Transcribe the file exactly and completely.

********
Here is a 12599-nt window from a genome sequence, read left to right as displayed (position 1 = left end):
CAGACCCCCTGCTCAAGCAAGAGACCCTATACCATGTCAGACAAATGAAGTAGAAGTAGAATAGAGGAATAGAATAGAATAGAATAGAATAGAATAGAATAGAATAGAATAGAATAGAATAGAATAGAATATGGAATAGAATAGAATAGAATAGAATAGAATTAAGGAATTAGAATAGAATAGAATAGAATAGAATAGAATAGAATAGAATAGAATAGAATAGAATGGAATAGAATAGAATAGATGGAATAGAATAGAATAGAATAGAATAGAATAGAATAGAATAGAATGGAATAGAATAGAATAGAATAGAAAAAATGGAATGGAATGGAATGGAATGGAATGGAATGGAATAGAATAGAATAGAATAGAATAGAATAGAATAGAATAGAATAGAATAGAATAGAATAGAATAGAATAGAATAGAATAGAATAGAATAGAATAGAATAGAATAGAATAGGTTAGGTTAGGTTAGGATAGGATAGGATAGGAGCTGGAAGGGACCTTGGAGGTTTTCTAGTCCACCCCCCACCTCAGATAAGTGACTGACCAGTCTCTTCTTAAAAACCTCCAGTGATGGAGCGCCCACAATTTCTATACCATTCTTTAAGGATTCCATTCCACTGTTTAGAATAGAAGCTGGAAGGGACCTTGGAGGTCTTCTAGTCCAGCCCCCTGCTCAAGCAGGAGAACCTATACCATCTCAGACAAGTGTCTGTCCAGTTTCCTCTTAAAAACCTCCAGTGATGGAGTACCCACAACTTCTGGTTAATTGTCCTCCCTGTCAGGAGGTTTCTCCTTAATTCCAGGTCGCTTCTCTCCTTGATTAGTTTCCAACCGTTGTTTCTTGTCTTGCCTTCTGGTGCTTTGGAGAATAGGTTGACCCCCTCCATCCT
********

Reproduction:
Here is a 12599-nt window from a genome sequence, read left to right as displayed (position 1 = left end):
CAGACCCCCTGCTCAAGCAAGAGACCCTATACCATGTCAGACAAATGAAGTAGAAGTAGAATAGAGGAATAGAATAGAATAGAATAGAATAGAATAGAATAGAATAGAATAGAATAGAATAGAATAGAATATGGAATAGAATAGAATAGAATAGAATAGAATTAAGGAATTAGAATAGAATAGAATAGAATAGAATAGAATAGAATAGAATAGAATAGAATAGAATGGAATAGAATAGAATAGATGGAATAGAATAGAATAGAATAGAATAGAATAGAATAGAATAGAATGGAATAGAATAGAATAGAATAGAAAAAATGGAATGGAATGGAATGGAATGGAATGGAATGGAATAGAATAGAATAGAATAGAATAGAATAGAATAGAATAGAATAGAATAGAATAGAATAGAATAGAATAGAATAGAATAGAATAGAATAGAATAGAATAGAATAGAATAGGTTAGGTTAGGTTAGGATAGGATAGGATAGGAGCTGGAAGGGACCTTGGAGGTTTTCTAGTCCACCCCCCACCTCAGATAAGTGACTGACCAGTCTCTTCTTAAAAACCTCCAGTGATGGAGCGCCCACAATTTCTATACCATTCTTTAAGGATTCCATTCCACTGTTTAGAATAGAAGCTGGAAGGGACCTTGGAGGTCTTCTAGTCCAGCCCCCTGCTCAAGCAGGAGAACCTATACCATCTCAGACAAGTGTCTGTCCAGTTTCCTCTTAAAAACCTCCAGTGATGGAGTACCCACAACTTCTGGTTAATTGTCCTCCCTGTCAGGAGGTTTCTCCTTAATTCCAGGTCGCTTCTCTCCTTGATTAGTTTCCAACCGTTGTTTCTTGTCTTGCCTTCTGGTGCTTTGGAGAATAGGTTGACCCCCTCCATCCT